Adjustment disorders are unusual reactions to stressful events or situations. A stressor may be a single event, such as the end of a romantic relationship or loss of a job; or there may be additional stressors at once, such as business difficulties and marital problems. A stressor may be recurring, as with seasonal crises in business, or continuous, such as living in a high crime neighborhood. A stressor may come with specific developmental events, such as going to school, leaving the parental home, getting married, becoming a parent, failing to attain work goals, or retiring.

An Adjustment Disorder generally begins within three months of the stressful event and usually lasts no longer than six months after the stressor or its consequences has stopped. The person may or may not be aware of the stressor causing the disturbance.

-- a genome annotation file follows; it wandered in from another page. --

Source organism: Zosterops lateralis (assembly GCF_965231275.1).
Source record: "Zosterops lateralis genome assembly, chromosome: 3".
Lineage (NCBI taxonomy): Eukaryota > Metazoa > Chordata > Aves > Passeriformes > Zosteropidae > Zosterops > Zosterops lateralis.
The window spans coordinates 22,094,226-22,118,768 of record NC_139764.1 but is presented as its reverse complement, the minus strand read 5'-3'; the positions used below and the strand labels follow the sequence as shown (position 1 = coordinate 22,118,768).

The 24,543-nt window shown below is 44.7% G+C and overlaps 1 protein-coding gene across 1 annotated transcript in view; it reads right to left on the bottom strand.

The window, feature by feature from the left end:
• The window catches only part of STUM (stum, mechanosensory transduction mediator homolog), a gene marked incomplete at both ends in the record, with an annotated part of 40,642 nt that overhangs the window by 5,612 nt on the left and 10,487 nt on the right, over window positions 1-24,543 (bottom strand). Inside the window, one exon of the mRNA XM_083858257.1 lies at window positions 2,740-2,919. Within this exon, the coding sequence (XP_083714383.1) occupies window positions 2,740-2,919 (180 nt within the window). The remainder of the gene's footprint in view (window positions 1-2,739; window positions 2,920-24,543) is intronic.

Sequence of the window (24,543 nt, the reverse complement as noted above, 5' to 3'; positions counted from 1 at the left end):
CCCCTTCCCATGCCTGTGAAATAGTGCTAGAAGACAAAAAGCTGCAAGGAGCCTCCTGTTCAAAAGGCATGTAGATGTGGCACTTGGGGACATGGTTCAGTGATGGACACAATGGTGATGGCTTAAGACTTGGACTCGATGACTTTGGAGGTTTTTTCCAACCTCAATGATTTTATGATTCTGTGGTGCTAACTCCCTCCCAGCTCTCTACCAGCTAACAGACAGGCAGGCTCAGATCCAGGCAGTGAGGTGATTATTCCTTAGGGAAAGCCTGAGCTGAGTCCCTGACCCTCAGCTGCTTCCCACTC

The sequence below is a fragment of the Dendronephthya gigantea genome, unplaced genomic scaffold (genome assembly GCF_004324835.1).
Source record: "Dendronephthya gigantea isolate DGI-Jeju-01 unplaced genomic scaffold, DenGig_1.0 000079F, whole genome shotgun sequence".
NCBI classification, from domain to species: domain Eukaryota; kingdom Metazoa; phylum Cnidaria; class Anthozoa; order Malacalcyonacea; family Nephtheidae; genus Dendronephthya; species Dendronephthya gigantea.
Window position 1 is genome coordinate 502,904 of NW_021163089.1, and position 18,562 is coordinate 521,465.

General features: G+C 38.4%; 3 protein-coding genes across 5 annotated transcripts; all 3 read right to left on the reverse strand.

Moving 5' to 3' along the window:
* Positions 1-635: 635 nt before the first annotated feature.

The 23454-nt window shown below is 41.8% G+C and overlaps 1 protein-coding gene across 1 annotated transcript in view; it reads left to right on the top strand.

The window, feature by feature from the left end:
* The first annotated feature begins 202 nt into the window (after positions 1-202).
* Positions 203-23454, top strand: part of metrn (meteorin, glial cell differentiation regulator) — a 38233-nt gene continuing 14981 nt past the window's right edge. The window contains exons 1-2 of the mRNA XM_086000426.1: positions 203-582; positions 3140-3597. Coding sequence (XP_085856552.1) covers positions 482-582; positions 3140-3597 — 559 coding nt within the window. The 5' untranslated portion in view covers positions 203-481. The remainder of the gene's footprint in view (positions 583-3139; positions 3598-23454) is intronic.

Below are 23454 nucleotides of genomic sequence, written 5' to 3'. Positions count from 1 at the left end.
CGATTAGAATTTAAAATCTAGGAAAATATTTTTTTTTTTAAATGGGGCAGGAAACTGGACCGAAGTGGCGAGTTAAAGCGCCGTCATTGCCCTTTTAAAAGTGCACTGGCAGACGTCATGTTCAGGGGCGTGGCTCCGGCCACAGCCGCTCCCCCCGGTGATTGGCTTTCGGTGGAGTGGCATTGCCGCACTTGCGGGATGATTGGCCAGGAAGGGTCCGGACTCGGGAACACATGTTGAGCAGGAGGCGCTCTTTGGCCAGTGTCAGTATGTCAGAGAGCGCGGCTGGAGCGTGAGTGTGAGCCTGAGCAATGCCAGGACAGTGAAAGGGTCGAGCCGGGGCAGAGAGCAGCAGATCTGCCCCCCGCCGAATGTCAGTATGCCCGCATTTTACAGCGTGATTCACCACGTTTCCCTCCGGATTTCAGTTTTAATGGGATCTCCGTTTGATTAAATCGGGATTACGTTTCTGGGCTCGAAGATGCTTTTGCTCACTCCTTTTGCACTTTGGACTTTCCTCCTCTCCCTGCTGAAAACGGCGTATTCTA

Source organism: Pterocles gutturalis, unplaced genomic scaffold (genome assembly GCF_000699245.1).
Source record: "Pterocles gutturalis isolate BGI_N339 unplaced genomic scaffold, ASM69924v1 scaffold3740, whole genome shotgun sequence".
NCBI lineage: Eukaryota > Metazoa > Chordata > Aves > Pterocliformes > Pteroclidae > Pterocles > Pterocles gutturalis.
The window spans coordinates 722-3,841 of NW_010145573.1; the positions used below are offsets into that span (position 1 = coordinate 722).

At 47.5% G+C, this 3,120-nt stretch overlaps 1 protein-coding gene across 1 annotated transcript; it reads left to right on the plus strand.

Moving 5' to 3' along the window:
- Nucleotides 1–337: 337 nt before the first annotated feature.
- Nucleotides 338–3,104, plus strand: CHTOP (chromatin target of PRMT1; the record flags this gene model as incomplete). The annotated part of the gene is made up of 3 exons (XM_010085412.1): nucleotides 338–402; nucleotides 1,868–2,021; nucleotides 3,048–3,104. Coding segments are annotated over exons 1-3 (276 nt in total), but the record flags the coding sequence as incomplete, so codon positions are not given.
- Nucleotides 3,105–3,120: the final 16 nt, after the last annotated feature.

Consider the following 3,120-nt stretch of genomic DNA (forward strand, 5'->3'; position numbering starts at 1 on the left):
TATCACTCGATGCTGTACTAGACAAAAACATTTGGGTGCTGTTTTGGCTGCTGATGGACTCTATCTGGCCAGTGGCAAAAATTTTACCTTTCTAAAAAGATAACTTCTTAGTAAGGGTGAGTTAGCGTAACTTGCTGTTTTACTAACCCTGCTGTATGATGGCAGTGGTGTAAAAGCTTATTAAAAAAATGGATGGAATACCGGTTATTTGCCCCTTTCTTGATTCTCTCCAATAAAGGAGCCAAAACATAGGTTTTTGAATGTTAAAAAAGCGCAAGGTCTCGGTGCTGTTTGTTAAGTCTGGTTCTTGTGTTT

Adjustment disorders are common; 5-20% of people in outpatient treatment have a principal diagnosis of Adjustment Disorder. Anyone can be affected, regardless of sex, age, race, or circumstance, but people with disadvantaged living circumstances may be at increased risk, due to the number of stressors they experience.

Adjustment Disorder is not to be confused with Post-Traumatic Stress Syndrome, which usually involves a more severe stressor. When the reaction is an expectable response to the death of a loved one, bereavement is usually diagnosed instead of Adjustment Disorder.